Political Interference Distorting Comcast-NBC Deal

Political Interference Distorting Comcast-NBC Deal

Restraining Market Dynamics Hurts Consumers, Investors
February 25, 2010

Washington, D.C., February 25, 2010 - Statements by Competitive Enterprise
Institute media policy analysts Ryan Radia and Wayne Crews on the proposed
merger of Comcast and NBC-Universal:

Associate Director of Technology
Studies
Competitive Enterprise Institute

Politicians’ skepticism toward integration between the content and
infrastructure industries is misplaced. Instead, we should be worried about
distorting the rapidly evolving media market through short-sighted government
intervention.

The questions posed today by Rep. John Conyers (D-MI) and his House Judiciary
Committee colleagues are indicative of a fundamental misunderstanding of today’s
media marketplace. Broadcast television networks and cable channels represent an
ever-diminishing share of the overall media pie, with consumers increasingly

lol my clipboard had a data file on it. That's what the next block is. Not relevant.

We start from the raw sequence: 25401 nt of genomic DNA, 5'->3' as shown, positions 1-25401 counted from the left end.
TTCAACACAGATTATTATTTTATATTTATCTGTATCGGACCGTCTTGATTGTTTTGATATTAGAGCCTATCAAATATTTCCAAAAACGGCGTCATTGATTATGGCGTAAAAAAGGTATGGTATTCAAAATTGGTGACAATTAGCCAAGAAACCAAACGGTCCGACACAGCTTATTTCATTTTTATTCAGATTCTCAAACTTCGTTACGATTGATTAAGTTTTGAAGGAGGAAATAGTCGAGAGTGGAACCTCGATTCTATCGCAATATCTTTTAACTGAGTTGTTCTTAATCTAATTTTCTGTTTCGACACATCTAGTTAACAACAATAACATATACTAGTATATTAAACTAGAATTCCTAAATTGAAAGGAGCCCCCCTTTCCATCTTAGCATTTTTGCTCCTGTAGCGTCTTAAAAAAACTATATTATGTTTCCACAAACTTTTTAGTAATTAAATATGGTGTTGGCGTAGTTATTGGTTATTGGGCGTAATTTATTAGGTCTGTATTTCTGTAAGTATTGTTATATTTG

turning to Internet-based news and entertainment sources. At the same time,
competition among Internet providers is intensifying, particularly on the
wireless front, where cutting edge technologies promise to bring new high-speed
broadband options to hundreds of millions of Americans over the next few years.
Any attempt by Comcast-NBC to raise prices or reduce content diversity would
garner swift opposition from consumers and trigger a sharp competitive response
from rivals.

Vice President for Policy
Competitive Enterprise Institute

Any government intervention that shields Comcast-NBC’s competitors from
critical market pressures – and thus of the need to respond to potentially
superior new products and services – will hurt consumers. These seemingly
endless proceedings and political delays all directly harm consumer interests
and the broader communications marketplace. There is too much tolerance both for
interference by Congress and the Federal Communications Commission in today’s
media-saturated world, and for challenges from media competitors who should have
no say whatsoever in whether or not mergers among rival firms go through.

The prospect of new competitive alternatives on the media horizon will be
damaged by the destruction of wealth entailed in halting a productive merger.
The merger, if it goes through, may or may not prove successful for the
companies themselves. Regardless, it is precisely the market’s task to respond
to this deal and future ones competitively, not to leverage Washington’s
influence to avoid having to engineer around and sweat over such a
response.

CEI is a non-profit, non-partisan public interest group that studies the
intersection of regulation, risk, and markets. For more about CEI, visit www.cei.org.